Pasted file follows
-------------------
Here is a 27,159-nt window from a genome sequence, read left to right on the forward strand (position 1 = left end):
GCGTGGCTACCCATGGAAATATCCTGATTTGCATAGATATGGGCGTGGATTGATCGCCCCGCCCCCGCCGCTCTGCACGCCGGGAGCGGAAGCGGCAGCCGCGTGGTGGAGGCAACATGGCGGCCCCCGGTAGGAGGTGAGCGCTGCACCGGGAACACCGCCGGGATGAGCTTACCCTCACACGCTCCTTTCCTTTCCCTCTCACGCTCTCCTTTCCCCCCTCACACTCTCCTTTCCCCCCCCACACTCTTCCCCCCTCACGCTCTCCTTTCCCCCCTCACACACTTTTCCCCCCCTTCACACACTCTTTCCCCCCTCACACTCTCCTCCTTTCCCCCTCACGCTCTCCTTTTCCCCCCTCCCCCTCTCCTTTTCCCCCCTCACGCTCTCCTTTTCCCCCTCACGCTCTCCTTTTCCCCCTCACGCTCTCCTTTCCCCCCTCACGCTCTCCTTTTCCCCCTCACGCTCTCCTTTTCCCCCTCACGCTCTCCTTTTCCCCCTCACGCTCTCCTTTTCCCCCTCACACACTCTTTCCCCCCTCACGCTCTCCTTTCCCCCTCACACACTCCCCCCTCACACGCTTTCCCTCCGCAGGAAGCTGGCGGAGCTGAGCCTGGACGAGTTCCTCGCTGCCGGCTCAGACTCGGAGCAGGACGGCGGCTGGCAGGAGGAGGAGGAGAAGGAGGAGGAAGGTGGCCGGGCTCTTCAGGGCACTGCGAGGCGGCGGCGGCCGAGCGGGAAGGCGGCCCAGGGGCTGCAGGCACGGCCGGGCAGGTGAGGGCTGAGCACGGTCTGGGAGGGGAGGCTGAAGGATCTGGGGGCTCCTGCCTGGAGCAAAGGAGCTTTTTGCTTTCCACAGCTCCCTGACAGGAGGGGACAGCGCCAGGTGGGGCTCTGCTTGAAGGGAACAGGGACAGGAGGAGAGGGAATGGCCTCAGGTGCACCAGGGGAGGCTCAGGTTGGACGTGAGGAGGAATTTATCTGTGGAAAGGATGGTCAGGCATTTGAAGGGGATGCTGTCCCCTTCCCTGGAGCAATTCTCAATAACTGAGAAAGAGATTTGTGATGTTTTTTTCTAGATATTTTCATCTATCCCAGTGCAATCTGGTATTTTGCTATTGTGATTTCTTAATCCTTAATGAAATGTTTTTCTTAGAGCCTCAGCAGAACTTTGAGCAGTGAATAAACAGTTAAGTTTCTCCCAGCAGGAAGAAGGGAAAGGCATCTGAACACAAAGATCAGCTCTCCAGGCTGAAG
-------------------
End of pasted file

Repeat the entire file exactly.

Here is a 27,159-nt window from a genome sequence, read left to right on the forward strand (position 1 = left end):
GCGTGGCTACCCATGGAAATATCCTGATTTGCATAGATATGGGCGTGGATTGATCGCCCCGCCCCCGCCGCTCTGCACGCCGGGAGCGGAAGCGGCAGCCGCGTGGTGGAGGCAACATGGCGGCCCCCGGTAGGAGGTGAGCGCTGCACCGGGAACACCGCCGGGATGAGCTTACCCTCACACGCTCCTTTCCTTTCCCTCTCACGCTCTCCTTTCCCCCCTCACACTCTCCTTTCCCCCCCCACACTCTTCCCCCCTCACGCTCTCCTTTCCCCCCTCACACACTTTTCCCCCCCTTCACACACTCTTTCCCCCCTCACACTCTCCTCCTTTCCCCCTCACGCTCTCCTTTTCCCCCCTCCCCCTCTCCTTTTCCCCCCTCACGCTCTCCTTTTCCCCCTCACGCTCTCCTTTTCCCCCTCACGCTCTCCTTTCCCCCCTCACGCTCTCCTTTTCCCCCTCACGCTCTCCTTTTCCCCCTCACGCTCTCCTTTTCCCCCTCACGCTCTCCTTTTCCCCCTCACACACTCTTTCCCCCCTCACGCTCTCCTTTCCCCCTCACACACTCCCCCCTCACACGCTTTCCCTCCGCAGGAAGCTGGCGGAGCTGAGCCTGGACGAGTTCCTCGCTGCCGGCTCAGACTCGGAGCAGGACGGCGGCTGGCAGGAGGAGGAGGAGAAGGAGGAGGAAGGTGGCCGGGCTCTTCAGGGCACTGCGAGGCGGCGGCGGCCGAGCGGGAAGGCGGCCCAGGGGCTGCAGGCACGGCCGGGCAGGTGAGGGCTGAGCACGGTCTGGGAGGGGAGGCTGAAGGATCTGGGGGCTCCTGCCTGGAGCAAAGGAGCTTTTTGCTTTCCACAGCTCCCTGACAGGAGGGGACAGCGCCAGGTGGGGCTCTGCTTGAAGGGAACAGGGACAGGAGGAGAGGGAATGGCCTCAGGTGCACCAGGGGAGGCTCAGGTTGGACGTGAGGAGGAATTTATCTGTGGAAAGGATGGTCAGGCATTTGAAGGGGATGCTGTCCCCTTCCCTGGAGCAATTCTCAATAACTGAGAAAGAGATTTGTGATGTTTTTTTCTAGATATTTTCATCTATCCCAGTGCAATCTGGTATTTTGCTATTGTGATTTCTTAATCCTTAATGAAATGTTTTTCTTAGAGCCTCAGCAGAACTTTGAGCAGTGAATAAACAGTTAAGTTTCTCCCAGCAGGAAGAAGGGAAAGGCATCTGAACACAAAGATCAGCTCTCCAGGCTGAAG